standard five
toes numb with cold
in school shoes all the same
crossed at the ankles
long pants for boys, gangly
stockinged legs for girls
under rows of desks
metal frames wooden tops
carved with feeble resistance
a shelf underneath for text books
and illicit snacking,
silent apple crunching.

the teacher would hit the boys
shoulder high hand swinging down
with a small bat named stingray –
it was legal then
in our classroom
in our county.
this is where we spent our days
infinitely long days
in the silent hum of fluorescent tubes
blinds half drawn to steal the sky.
we would understand later
how lucky we were
to have classrooms and books
to be the soft clay
in the hands of a government
with a taste for crushing underfoot.

some days we did not yield enough
were not compliant enough
and out teacher, who had no first name,
would begin to pace the floor
lino tiled – grey from childhoods unlived.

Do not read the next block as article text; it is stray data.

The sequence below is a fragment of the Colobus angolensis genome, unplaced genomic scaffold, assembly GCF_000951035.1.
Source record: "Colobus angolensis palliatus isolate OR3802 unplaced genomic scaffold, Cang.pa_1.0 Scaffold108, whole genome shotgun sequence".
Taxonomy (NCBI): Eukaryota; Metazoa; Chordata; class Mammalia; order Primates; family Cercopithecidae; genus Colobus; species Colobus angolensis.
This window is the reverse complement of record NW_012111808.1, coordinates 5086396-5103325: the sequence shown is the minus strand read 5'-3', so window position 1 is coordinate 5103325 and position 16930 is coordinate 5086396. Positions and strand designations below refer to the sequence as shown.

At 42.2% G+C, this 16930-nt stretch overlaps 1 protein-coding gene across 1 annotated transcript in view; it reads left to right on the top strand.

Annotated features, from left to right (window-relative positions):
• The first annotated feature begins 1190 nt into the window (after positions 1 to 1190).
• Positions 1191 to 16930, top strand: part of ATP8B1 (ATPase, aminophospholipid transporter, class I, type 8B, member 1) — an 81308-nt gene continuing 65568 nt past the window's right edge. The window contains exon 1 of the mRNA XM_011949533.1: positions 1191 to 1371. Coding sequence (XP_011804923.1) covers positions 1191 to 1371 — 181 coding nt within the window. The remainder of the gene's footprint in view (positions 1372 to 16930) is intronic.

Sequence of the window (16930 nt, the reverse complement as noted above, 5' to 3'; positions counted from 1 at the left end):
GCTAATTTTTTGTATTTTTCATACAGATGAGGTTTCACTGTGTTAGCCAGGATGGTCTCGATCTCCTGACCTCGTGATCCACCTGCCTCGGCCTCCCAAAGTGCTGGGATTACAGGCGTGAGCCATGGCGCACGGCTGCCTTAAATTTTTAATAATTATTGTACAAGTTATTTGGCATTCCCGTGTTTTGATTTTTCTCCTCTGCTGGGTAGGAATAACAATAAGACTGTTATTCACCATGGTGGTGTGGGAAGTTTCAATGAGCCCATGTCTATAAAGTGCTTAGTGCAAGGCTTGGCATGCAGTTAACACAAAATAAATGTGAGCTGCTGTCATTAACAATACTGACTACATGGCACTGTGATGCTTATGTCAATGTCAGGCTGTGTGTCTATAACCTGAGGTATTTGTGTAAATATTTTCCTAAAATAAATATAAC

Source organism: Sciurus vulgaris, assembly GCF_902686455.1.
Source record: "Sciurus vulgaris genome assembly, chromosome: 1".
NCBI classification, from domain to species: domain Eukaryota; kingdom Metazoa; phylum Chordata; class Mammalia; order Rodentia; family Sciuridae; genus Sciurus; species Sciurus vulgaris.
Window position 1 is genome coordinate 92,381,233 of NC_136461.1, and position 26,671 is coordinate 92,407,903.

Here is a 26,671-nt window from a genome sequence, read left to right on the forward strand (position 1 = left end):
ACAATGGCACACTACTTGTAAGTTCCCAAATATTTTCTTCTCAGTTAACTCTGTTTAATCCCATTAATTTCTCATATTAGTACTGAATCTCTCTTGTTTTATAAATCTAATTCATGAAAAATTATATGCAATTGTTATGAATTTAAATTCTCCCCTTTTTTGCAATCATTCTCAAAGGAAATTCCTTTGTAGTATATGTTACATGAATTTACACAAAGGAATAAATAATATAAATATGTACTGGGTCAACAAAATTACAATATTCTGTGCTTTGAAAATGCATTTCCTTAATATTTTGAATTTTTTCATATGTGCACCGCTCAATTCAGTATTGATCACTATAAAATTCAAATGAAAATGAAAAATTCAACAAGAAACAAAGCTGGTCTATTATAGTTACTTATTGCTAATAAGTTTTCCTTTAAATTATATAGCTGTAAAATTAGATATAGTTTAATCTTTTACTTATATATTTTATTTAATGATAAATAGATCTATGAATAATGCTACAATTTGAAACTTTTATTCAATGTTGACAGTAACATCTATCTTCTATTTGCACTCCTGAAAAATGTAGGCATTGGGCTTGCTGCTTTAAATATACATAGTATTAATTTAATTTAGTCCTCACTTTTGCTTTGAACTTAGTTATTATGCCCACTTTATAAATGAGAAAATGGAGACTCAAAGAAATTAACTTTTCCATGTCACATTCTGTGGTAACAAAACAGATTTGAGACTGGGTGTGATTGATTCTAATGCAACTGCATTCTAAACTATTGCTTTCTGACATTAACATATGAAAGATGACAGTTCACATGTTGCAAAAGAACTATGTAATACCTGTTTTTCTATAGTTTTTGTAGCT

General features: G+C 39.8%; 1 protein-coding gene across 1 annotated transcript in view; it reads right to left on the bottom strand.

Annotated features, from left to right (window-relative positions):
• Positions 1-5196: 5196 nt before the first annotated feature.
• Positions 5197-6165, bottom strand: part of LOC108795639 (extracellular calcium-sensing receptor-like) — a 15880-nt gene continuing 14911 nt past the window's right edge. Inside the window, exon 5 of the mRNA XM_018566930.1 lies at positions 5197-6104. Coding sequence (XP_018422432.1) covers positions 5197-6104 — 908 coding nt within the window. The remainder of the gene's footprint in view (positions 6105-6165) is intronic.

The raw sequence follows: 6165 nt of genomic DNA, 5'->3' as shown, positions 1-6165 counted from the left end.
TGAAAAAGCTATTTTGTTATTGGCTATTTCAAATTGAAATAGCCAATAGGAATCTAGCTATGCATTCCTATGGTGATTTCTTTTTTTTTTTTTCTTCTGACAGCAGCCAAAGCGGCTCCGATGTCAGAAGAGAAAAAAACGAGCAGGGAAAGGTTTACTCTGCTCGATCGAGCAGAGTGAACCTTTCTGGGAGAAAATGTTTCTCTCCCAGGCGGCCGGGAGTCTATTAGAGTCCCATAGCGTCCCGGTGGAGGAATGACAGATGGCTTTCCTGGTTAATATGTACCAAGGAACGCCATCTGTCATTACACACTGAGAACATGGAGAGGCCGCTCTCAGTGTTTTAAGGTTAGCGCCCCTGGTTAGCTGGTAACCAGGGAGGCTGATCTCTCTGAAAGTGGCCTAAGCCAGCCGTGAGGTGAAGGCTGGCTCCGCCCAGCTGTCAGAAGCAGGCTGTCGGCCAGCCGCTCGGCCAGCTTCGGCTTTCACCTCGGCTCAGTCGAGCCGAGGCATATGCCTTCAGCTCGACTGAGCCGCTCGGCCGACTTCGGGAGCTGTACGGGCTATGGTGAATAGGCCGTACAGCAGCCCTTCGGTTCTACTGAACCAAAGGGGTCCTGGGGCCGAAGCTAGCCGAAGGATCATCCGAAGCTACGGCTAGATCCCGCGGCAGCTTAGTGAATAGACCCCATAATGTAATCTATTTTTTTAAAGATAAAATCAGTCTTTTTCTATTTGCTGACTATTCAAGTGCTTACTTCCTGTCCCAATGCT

he would walk to the door
with its small round window
look out on the silent expanse of corridor
sometimes resting his forehead
on that cool smooth glass
say the sea is rough outside today
think there is a storm coming.

and i so wanted to be the ocean
outside that window
looking in on the rows of children,
uniformed, heads bowed, clutching pencils in
hands too cold to write their names
or fabricated history.
i wanted to be the ocean outside that window –
i wanted to be the approaching storm.


WhatsApp Image 2017-04-25 at 20.13.29
Drawing by Tim Hewitt-Coleman

18 thoughts on “classroom

  1. Pingback: Day Twenty-Six
  2. This is wonderful. You took me into that world, that schoolroom (so different from my own), and the child longing to be the ocean. I love the idea that the teacher had no first name and those final two lines.
    Congratulations on being featured–well-deserved!

    Liked by 1 person

  3. Poignant and evocative writing, Lindi. As an educator and life-long student, I was immediately pulled in by your honest and heart-felt words … and then felt as uncomfortable as the narrator in my reader’s seat sensing what was to come. The use of the natural imagery with that of the institutional imagery of the school perfectly brought the scene to life … and me into it.

    Liked by 1 person

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